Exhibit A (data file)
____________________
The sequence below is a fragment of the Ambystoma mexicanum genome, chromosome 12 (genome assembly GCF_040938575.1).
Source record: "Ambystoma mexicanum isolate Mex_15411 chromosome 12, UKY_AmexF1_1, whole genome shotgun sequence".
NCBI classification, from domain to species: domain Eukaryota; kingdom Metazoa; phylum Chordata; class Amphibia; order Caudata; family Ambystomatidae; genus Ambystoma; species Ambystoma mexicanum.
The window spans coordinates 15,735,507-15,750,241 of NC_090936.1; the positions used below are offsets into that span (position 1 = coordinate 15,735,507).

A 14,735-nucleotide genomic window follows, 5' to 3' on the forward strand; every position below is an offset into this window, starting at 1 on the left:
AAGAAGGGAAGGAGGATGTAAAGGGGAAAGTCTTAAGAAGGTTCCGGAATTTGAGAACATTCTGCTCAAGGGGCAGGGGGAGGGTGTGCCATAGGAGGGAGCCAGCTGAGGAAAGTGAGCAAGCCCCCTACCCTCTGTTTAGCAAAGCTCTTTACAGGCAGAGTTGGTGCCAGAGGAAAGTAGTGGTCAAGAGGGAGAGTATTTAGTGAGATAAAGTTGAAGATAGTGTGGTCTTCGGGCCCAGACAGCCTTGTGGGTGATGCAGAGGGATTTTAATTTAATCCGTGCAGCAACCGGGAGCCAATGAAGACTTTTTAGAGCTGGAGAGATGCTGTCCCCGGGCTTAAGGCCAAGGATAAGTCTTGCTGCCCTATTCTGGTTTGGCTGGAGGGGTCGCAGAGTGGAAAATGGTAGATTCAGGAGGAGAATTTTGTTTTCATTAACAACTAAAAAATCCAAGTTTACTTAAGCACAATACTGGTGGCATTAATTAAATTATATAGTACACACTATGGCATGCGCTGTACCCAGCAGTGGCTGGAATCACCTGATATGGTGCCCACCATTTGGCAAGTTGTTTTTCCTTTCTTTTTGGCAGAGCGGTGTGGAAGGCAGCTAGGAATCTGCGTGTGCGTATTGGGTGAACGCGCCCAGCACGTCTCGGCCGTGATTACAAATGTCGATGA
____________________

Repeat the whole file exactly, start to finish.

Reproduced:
The sequence below is a fragment of the Ambystoma mexicanum genome, chromosome 12 (genome assembly GCF_040938575.1).
Source record: "Ambystoma mexicanum isolate Mex_15411 chromosome 12, UKY_AmexF1_1, whole genome shotgun sequence".
NCBI classification, from domain to species: domain Eukaryota; kingdom Metazoa; phylum Chordata; class Amphibia; order Caudata; family Ambystomatidae; genus Ambystoma; species Ambystoma mexicanum.
The window spans coordinates 15,735,507-15,750,241 of NC_090936.1; the positions used below are offsets into that span (position 1 = coordinate 15,735,507).

A 14,735-nucleotide genomic window follows, 5' to 3' on the forward strand; every position below is an offset into this window, starting at 1 on the left:
AAGAAGGGAAGGAGGATGTAAAGGGGAAAGTCTTAAGAAGGTTCCGGAATTTGAGAACATTCTGCTCAAGGGGCAGGGGGAGGGTGTGCCATAGGAGGGAGCCAGCTGAGGAAAGTGAGCAAGCCCCCTACCCTCTGTTTAGCAAAGCTCTTTACAGGCAGAGTTGGTGCCAGAGGAAAGTAGTGGTCAAGAGGGAGAGTATTTAGTGAGATAAAGTTGAAGATAGTGTGGTCTTCGGGCCCAGACAGCCTTGTGGGTGATGCAGAGGGATTTTAATTTAATCCGTGCAGCAACCGGGAGCCAATGAAGACTTTTTAGAGCTGGAGAGATGCTGTCCCCGGGCTTAAGGCCAAGGATAAGTCTTGCTGCCCTATTCTGGTTTGGCTGGAGGGGTCGCAGAGTGGAAAATGGTAGATTCAGGAGGAGAATTTTGTTTTCATTAACAACTAAAAAATCCAAGTTTACTTAAGCACAATACTGGTGGCATTAATTAAATTATATAGTACACACTATGGCATGCGCTGTACCCAGCAGTGGCTGGAATCACCTGATATGGTGCCCACCATTTGGCAAGTTGTTTTTCCTTTCTTTTTGGCAGAGCGGTGTGGAAGGCAGCTAGGAATCTGCGTGTGCGTATTGGGTGAACGCGCCCAGCACGTCTCGGCCGTGATTACAAATGTCGATGA